- The Rode Video Mic Go is a very common way to add much better quality audio to camera than the built in microphone. Get this one for around $100.
- The same cheap lav mic listed above will work on these cameras just fine. At $20, you might as well just grab one or two. They’re great to have on hand.
Lighting is critical to getting a good shot, and with a plethora of cheap lighting kits on Amazon, you should be able to get set up with no problem. Check out, for example, the StudioPro Softbox kit. It uses standard, cheap CFL bulbs you can buy at the grocery story when they burn out and includes a complete backdrop set. Not bad for under $400.
Of course, now that you have a camera that you can mount things to, you should explore your options with mounted lighting. Mounted lighting gives you more mobility, and is great for impromptu video shoots. This Genaray LED light is a great example. It lets you change the color of the light to match the lights in the room, and it comes in under $200.
At this budget level, you’ll want some professional editing software to match the power of your hardware.
- If you’ve been using iMovie but want to move past its limitations, try Final Cut Pro X. It keeps the same feel as iMovie but has many pro features and is perfect for when you need quick turnaround times. It’s a great price for pro software at $300, and the power could be worth it, especially if you have some of the other bases covered already.
- Adobe’s Premier Pro is subscription software, costing $20/month ($240/year). It’s a different kind of budgeting, but it’s pretty much the industry standard, so worth the long term cost. Bonus: If you use other Adobe Creative Cloud apps, like photoshop, you can get bundle pricing from Adobe.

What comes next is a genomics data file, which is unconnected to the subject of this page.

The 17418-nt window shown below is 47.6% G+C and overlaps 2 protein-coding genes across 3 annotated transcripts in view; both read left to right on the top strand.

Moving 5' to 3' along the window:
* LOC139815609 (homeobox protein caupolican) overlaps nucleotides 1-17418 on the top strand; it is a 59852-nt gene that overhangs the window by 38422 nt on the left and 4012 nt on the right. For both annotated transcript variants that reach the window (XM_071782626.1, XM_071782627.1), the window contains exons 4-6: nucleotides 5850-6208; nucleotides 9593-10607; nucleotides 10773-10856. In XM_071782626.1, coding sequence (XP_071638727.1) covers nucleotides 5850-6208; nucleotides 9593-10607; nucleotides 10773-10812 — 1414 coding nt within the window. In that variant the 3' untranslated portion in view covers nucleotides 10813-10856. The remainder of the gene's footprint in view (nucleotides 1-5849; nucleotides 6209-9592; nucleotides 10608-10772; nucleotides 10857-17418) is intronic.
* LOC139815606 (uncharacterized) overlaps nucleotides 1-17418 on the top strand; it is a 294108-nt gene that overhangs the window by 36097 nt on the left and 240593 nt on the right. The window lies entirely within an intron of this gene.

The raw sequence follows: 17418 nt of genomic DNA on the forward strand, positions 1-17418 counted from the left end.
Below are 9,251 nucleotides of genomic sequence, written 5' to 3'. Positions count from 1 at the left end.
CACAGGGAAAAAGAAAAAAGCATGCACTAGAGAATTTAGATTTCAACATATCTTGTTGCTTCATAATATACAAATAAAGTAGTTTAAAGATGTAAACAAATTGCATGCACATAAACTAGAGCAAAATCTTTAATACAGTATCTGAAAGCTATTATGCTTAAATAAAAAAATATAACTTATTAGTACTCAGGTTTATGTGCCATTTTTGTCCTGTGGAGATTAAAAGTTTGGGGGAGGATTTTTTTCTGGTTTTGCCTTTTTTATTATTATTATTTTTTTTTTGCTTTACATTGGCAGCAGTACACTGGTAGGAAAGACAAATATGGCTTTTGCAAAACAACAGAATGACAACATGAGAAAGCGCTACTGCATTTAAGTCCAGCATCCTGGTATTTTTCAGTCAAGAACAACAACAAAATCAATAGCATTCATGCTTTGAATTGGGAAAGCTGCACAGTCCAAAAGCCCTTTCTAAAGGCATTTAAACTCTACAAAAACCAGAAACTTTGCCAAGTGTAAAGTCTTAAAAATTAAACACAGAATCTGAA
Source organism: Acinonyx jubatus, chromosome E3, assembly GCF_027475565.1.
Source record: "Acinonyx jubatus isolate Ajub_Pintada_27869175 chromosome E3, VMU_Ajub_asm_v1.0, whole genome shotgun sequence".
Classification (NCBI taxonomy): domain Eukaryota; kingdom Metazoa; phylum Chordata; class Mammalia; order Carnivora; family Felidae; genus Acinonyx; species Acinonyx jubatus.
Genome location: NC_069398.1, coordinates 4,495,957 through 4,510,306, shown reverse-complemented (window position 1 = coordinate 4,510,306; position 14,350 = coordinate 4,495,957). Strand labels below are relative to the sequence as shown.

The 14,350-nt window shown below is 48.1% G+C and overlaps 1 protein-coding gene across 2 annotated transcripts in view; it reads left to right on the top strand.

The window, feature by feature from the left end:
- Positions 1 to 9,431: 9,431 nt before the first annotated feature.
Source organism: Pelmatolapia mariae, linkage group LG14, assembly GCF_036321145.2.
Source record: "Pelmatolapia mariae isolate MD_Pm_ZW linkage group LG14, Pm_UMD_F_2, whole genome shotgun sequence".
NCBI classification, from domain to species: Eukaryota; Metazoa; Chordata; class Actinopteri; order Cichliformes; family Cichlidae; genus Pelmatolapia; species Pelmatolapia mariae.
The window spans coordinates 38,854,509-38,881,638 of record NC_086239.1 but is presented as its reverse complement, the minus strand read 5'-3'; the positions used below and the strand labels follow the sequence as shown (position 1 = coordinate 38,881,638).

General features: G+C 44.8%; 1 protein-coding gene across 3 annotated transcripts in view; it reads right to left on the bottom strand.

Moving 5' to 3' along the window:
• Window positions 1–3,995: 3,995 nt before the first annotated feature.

There you have it
Obviously, your budget doesn’t necessarily fit into these three categories, so you can mix and match to get set up the way you need to. Most importantly, I wanted to lay out for you just how accessible videography can be from a dollars and cents point of view. With a little creative engineering, you can get by on next to no budget at all, or you can have a professional set up for less than two grand.
Michael Van Dusen (Dusey for short) is Infusionsoft’s Video Producer and has 10 years of multimedia experience, with a focus on photography and video production, and a burgeoning love for producing podcasts. With a BS in psychology and previous experience working for tech companies like Apple, he’s constantly seeking new ways to bring humanity and technology together to create compelling stories. When not spreading the small businesses love with Infusionsoft, Dusey hops from hobby to hobby, from hammock camping with his family or going SCUBA diving, to sword fighting and running his own wedding photography small business, DuseyPhoto. If you hear someone laughing in the office, it’s probably Dusey.